Five Ways to Stay Motivated

In my last post, I tackled five ways to stay productive despite heavy teaching and service loads. This post follows up with, perhaps, the harder task: staying motivated to work on and complete your own research and writing projects when you have a heavy teaching and service load. Because let’s face it: when your research counts towards tenure and job retention, but not as much as your teaching; when you’re expected to research and publish but your university doesn’t have the resources to support your work; when there’s no funding for conference travel; when you’re managing 4 courses a term, 5 courses a term, up to 6 courses a term–it’s very hard to muster the energy and enthusiasm to sit down and do several hours of research, or revise (or, frankly, even open) an article sitting on your hard drive waiting for attention. Maybe, you’re tired, you’re frustrated, you’re burned out, you’re demotivated–and who can blame you?

But, then again, you’ve got this research degree. You have, or have had at some point, ideas worth pursuing, worth researching, worth writing about–if you just had the time or the motivation or both, to do it. I talked about ways to free up some time in my last post; now let’s look at ways to get, or stay, motivated to push through the hurdles and get something into print.

1. Take a page out of the writer’s playbook: submit, submit, submit!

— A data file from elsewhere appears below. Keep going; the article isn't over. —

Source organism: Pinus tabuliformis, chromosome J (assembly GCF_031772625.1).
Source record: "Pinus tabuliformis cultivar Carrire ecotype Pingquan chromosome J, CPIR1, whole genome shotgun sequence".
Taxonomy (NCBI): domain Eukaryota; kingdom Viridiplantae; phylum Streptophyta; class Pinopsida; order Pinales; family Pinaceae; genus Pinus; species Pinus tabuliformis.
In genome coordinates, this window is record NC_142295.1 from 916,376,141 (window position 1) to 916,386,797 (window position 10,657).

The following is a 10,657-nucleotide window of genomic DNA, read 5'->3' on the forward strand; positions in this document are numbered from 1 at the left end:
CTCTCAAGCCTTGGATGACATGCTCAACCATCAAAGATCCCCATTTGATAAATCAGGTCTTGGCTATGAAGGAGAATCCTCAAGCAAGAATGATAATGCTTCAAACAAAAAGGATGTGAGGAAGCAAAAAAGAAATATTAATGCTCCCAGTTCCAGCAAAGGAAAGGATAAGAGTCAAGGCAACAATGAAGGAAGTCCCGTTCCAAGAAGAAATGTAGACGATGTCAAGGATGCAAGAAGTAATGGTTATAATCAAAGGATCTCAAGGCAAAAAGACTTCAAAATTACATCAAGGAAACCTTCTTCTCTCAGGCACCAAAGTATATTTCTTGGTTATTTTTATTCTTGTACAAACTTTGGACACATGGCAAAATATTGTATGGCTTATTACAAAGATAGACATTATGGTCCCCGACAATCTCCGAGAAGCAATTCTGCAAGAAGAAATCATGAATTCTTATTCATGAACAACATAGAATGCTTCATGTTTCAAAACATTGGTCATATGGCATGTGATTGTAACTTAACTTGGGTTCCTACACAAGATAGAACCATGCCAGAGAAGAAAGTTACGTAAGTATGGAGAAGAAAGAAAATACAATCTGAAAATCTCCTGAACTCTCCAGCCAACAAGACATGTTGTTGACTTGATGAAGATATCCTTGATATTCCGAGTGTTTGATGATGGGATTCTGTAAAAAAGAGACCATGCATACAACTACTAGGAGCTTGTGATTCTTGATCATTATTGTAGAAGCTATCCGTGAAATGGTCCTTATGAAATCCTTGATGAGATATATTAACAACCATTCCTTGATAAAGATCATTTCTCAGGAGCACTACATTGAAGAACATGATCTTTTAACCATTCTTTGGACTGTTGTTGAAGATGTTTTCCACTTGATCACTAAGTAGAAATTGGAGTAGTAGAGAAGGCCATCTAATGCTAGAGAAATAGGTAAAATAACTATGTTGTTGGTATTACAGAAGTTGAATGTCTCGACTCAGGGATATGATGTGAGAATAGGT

Many scholars, especially early career scholars, especially early career scholars worried about their scholarly reputation and critical reception, make the mistake of not submitting their work to journals or edited collections “because it’s not ready” or “because they’re not sure it’s good enough.” Really, though, if you are just sitting on a completed, article-length piece, or a conference paper that was well-received and just needs some expansion and editing, you are doing yourself a disservice. Revise it for obvious errors and written expression, and send it out. The worst thing that can happen is a rejection, often accompanied by reader’s reports that can help you figure out what it needs in order to be publishable. You might also get a revise and resubmit, or a revise and publish. None of these will happen if you don’t send it out at all. Here’s where, as scholars, we can learn from (successful, publishing) non-academic writers: they write regularly, they send their stuff out regularly, they do not agonize over whether or not it is good enough, when it is rejected they revise and send it back out immediately or replace it with another piece–they perform the work of writers. Now, I’m not advocating sending everything you have out–if it needs work, then you need to do the work. Don’t send half-conceived scholarship or partially-revised work out for review, because that really will ultimately hurt your reputation. But really, if you have a complete, revised article that is reasonably-argued and solidly-researched, send it out. Sometimes, the act of having something in the pipeline is enough to spur you to want another one, and another, and another…. productivity tends to breed productivity.